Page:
Horta-Osorio was self aware enough that he needed time out and with the Board’s permission, took eight weeks off to recuperate.

What about all those stressed CEOs who feel they can’t? Would their stress pass on to the next level – managers whose only way to handle it is to take it out on their subordinates? By yelling, blaming, setting impossible tasks, e-mailing workers after hours… (wait, didn’t I just say this?)

In October, along with Anne Abraham and Marcella Lucas (of LeadWomen), Patti Perez, Philip Ling and Betty Yeoh – we created a conference addressing harassment. Anne brought in the KL Shakespeare Players to help corporate leaders and change-makers understand what harassment looked like and the pain it could cause. In one scene, a manager who was given an impossible deadline by her boss, harassed her team, on WhatsApp late at night. They were responding to a client’s request and as the team tried to explain that they couldn’t do it, she barked at them. At this stage, we already knew that she was burnt out, depressed and ready to pack it all in. Her shit to pay ratio was off the charts.


This scene felt familiar to many in the audience. We had all played on of those roles. The client, the big boss, the manager, the team.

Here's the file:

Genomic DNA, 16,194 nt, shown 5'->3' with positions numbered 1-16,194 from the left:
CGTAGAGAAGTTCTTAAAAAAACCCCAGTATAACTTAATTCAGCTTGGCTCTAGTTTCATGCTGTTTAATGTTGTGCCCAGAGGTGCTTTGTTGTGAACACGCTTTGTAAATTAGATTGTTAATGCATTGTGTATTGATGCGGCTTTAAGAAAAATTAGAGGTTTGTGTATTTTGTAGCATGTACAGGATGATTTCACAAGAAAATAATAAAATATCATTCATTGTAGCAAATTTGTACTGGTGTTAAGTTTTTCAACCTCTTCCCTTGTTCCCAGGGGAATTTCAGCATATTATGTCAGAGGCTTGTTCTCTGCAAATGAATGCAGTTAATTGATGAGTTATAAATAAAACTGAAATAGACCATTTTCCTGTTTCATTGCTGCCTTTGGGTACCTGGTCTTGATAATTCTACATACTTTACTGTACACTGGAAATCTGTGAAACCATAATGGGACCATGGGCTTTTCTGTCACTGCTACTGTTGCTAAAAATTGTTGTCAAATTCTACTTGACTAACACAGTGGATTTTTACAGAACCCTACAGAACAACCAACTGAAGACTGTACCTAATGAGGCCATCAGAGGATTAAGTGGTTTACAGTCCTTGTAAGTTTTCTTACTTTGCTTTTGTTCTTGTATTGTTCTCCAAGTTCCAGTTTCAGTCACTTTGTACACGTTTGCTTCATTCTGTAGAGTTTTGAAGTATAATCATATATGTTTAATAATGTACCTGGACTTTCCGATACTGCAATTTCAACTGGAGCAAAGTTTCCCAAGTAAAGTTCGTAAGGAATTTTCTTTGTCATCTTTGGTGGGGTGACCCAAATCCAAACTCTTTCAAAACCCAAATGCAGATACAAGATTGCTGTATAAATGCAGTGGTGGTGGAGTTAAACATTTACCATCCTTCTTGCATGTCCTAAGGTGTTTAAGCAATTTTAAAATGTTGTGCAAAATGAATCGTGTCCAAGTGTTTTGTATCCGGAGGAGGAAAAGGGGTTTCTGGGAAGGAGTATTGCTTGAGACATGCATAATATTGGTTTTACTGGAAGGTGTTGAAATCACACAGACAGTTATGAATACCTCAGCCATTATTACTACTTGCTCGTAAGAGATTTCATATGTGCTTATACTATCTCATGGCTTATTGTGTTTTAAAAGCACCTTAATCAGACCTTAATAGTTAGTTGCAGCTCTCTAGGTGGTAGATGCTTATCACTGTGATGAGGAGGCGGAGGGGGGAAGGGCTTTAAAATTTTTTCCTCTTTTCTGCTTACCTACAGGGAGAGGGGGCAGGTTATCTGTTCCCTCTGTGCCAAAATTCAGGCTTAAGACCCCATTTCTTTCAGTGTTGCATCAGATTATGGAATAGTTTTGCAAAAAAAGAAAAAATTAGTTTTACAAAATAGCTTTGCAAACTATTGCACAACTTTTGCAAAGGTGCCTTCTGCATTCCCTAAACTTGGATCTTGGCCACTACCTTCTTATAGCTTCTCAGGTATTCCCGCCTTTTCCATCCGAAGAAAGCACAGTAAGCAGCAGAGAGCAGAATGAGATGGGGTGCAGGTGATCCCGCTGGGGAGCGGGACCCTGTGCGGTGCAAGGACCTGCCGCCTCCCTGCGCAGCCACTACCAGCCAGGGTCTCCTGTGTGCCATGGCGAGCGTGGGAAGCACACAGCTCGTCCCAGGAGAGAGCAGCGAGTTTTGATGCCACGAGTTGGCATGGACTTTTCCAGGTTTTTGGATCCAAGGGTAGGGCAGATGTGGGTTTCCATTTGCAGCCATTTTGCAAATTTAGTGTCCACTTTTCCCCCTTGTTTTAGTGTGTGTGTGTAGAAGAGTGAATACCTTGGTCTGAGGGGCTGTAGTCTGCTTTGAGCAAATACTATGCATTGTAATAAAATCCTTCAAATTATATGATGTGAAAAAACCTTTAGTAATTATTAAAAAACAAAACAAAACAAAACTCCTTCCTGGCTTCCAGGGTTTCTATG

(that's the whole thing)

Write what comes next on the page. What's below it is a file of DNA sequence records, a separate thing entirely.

When we set a goal or give an instruction – what support are we giving those who need to make it happen? Because giving someone an impossible order can lead to:

  • Stress, burn out and mental health implications


  • Overriding safety or ethics rules or the law because it will blow the budget or timeline.

Former Volkswagen CEO Martin Winterkorn created such a strong fear culture, that engineers ended up making a cheat device instead of admitting that a clean and compact diesel engine could not meet the tighter US air emission rules.


“I don’t want to hear why you can’t do it. Just get it done!”

Some Bosses

Harassment is a symptom. It is not a cause.

So let’s take a pause.



What is really going on here?

Stay tuned for Part 2.